Today we are honored to have Dr. Hank Weisinger returning to talk about the pressure of law school. Dr. Weisinger is trained in clinical, counseling, and organizational psychology, is a New York Times Best Selling Author, and is the author of Performing Under Pressure: The Science of Doing Your Best When It Matters Most. Welcome!
Imagine it’s getting close to finals—how do you feel? If it’s like the students in the famed Paper Chase, panic would be your answer. You can take solace in the fact that most of your classmates are feeling the heat too but that won’t help you do your best when it matters most.
You still have time to implement a better strategy—instill yourself with confidence and optimism and immunize yourself to the distressful feelings and distracting thoughts that pressure creates that cause you to lose focus, curtail your capabilities and make you wish you could declare a “miss-test.”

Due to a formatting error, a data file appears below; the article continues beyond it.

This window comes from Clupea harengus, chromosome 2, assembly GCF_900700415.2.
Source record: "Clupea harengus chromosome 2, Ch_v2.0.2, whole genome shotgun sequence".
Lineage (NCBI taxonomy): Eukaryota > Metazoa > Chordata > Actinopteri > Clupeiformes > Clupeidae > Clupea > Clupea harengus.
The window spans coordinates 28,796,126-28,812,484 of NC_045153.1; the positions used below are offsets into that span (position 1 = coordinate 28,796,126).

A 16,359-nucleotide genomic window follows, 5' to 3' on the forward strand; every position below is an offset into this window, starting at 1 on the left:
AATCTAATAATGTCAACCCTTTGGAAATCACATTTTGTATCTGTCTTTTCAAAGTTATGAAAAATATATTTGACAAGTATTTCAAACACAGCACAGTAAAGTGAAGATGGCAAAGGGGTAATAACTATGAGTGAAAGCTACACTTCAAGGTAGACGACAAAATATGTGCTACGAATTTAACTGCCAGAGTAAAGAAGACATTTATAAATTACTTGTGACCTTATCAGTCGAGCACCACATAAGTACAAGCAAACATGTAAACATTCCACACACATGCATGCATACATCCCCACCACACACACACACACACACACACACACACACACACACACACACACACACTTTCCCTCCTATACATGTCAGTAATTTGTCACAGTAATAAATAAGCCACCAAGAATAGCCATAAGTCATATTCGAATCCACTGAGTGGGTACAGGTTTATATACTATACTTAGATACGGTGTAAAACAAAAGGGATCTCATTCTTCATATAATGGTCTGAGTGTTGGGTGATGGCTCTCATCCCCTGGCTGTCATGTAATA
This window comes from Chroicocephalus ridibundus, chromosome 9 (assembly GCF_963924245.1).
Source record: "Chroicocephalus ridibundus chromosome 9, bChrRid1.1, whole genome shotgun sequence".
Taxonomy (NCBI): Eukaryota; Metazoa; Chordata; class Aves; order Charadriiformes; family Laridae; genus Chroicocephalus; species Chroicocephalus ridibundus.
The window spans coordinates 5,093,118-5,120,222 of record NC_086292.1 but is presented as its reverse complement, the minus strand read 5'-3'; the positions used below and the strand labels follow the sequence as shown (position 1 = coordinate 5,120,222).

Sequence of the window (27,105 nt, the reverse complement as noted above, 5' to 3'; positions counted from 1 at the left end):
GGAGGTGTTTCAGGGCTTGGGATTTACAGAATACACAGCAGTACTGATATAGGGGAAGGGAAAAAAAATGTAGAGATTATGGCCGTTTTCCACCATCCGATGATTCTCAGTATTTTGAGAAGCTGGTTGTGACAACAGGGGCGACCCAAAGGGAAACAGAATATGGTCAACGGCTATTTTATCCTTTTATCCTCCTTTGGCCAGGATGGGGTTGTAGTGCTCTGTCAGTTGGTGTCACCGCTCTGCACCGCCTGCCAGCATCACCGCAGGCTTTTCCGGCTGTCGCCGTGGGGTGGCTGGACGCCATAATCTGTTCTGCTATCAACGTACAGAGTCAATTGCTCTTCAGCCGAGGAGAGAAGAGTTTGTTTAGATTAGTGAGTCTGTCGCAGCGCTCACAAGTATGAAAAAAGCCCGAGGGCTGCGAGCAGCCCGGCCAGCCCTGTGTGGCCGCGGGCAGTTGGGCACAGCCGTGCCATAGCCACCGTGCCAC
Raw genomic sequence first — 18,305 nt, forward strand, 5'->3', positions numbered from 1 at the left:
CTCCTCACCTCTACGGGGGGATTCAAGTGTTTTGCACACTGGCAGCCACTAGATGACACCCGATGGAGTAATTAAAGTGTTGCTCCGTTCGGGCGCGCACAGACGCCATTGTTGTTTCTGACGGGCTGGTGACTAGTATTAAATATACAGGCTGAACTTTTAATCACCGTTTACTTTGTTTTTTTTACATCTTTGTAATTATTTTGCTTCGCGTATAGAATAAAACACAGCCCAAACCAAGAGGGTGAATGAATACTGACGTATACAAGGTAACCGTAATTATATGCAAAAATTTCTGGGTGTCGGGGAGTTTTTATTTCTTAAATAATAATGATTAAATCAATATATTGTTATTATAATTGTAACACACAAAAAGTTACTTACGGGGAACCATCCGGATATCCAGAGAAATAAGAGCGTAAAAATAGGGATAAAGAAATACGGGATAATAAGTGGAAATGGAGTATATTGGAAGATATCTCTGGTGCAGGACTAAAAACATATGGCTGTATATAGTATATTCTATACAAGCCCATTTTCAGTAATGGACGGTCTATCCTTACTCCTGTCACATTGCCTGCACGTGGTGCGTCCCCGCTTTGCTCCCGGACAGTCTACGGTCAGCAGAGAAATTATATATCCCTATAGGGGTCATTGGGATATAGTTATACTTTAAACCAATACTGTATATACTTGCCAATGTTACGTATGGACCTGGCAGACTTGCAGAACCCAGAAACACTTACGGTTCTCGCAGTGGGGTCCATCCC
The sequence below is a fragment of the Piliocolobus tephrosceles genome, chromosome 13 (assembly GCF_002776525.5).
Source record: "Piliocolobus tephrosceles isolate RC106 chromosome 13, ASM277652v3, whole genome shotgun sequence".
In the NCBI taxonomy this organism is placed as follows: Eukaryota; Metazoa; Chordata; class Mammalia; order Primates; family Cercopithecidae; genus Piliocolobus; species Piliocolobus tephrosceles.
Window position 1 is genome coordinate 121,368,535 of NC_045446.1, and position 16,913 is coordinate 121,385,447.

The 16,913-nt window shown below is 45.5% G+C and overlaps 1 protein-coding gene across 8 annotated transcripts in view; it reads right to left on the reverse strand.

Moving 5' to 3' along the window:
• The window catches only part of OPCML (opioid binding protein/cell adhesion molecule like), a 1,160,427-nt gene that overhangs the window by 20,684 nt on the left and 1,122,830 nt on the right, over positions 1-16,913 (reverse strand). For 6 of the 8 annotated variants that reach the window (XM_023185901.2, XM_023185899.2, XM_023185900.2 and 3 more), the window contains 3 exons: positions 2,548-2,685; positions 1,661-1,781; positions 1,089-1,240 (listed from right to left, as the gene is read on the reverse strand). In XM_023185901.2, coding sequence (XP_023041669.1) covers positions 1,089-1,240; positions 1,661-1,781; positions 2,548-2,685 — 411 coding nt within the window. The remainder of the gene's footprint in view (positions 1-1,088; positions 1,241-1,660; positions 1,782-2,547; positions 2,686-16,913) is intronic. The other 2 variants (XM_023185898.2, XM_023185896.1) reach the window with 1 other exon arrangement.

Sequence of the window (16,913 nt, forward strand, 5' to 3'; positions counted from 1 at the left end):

Be clear that your defense against pressure is not going to help you do better, to rise to the occasion; rather, you defend yourself against pressure so you don’t do worse! The fact might be that your capabilities are going to place you close to the 50 percentile—no matter how much you study, you’re not going to place in the top ten percent. Get over it! However, If the best you can do is perform at a “B” level, you don’t want pressure to downgrade you to a C –that would be a crime.